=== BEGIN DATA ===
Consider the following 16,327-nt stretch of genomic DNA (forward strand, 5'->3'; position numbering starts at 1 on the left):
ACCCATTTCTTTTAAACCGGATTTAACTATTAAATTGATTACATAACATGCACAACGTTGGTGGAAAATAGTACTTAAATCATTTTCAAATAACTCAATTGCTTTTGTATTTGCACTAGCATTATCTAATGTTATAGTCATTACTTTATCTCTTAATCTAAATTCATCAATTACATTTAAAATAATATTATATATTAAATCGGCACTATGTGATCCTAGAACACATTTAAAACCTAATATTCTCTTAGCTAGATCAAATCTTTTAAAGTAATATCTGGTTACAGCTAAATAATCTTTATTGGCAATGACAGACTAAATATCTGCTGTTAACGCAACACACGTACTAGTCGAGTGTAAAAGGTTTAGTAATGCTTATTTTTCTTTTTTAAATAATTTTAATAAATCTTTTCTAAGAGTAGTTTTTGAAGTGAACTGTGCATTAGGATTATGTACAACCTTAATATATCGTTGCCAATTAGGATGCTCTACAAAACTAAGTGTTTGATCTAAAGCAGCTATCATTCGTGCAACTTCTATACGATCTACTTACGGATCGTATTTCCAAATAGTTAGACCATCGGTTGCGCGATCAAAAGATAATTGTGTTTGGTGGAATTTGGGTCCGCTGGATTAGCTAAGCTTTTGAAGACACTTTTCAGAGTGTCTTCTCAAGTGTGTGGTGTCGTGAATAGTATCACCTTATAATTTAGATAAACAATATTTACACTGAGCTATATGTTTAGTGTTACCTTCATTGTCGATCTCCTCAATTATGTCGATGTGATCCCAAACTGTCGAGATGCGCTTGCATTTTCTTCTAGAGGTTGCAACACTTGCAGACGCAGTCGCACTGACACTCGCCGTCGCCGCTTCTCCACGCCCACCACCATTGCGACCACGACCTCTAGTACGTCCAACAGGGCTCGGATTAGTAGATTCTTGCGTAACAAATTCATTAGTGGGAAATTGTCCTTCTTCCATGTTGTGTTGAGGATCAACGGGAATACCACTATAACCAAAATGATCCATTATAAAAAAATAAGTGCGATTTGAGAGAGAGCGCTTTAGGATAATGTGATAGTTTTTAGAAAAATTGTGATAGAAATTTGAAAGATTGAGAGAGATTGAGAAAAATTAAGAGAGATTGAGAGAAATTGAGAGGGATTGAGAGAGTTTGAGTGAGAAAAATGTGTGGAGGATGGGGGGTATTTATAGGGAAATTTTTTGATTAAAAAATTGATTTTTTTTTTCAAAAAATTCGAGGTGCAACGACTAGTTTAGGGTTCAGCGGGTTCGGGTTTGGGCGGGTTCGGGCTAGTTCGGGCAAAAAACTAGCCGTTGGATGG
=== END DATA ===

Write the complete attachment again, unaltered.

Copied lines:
Consider the following 16,327-nt stretch of genomic DNA (forward strand, 5'->3'; position numbering starts at 1 on the left):
ACCCATTTCTTTTAAACCGGATTTAACTATTAAATTGATTACATAACATGCACAACGTTGGTGGAAAATAGTACTTAAATCATTTTCAAATAACTCAATTGCTTTTGTATTTGCACTAGCATTATCTAATGTTATAGTCATTACTTTATCTCTTAATCTAAATTCATCAATTACATTTAAAATAATATTATATATTAAATCGGCACTATGTGATCCTAGAACACATTTAAAACCTAATATTCTCTTAGCTAGATCAAATCTTTTAAAGTAATATCTGGTTACAGCTAAATAATCTTTATTGGCAATGACAGACTAAATATCTGCTGTTAACGCAACACACGTACTAGTCGAGTGTAAAAGGTTTAGTAATGCTTATTTTTCTTTTTTAAATAATTTTAATAAATCTTTTCTAAGAGTAGTTTTTGAAGTGAACTGTGCATTAGGATTATGTACAACCTTAATATATCGTTGCCAATTAGGATGCTCTACAAAACTAAGTGTTTGATCTAAAGCAGCTATCATTCGTGCAACTTCTATACGATCTACTTACGGATCGTATTTCCAAATAGTTAGACCATCGGTTGCGCGATCAAAAGATAATTGTGTTTGGTGGAATTTGGGTCCGCTGGATTAGCTAAGCTTTTGAAGACACTTTTCAGAGTGTCTTCTCAAGTGTGTGGTGTCGTGAATAGTATCACCTTATAATTTAGATAAACAATATTTACACTGAGCTATATGTTTAGTGTTACCTTCATTGTCGATCTCCTCAATTATGTCGATGTGATCCCAAACTGTCGAGATGCGCTTGCATTTTCTTCTAGAGGTTGCAACACTTGCAGACGCAGTCGCACTGACACTCGCCGTCGCCGCTTCTCCACGCCCACCACCATTGCGACCACGACCTCTAGTACGTCCAACAGGGCTCGGATTAGTAGATTCTTGCGTAACAAATTCATTAGTGGGAAATTGTCCTTCTTCCATGTTGTGTTGAGGATCAACGGGAATACCACTATAACCAAAATGATCCATTATAAAAAAATAAGTGCGATTTGAGAGAGAGCGCTTTAGGATAATGTGATAGTTTTTAGAAAAATTGTGATAGAAATTTGAAAGATTGAGAGAGATTGAGAAAAATTAAGAGAGATTGAGAGAAATTGAGAGGGATTGAGAGAGTTTGAGTGAGAAAAATGTGTGGAGGATGGGGGGTATTTATAGGGAAATTTTTTGATTAAAAAATTGATTTTTTTTTTCAAAAAATTCGAGGTGCAACGACTAGTTTAGGGTTCAGCGGGTTCGGGTTTGGGCGGGTTCGGGCTAGTTCGGGCAAAAAACTAGCCGTTGGATGG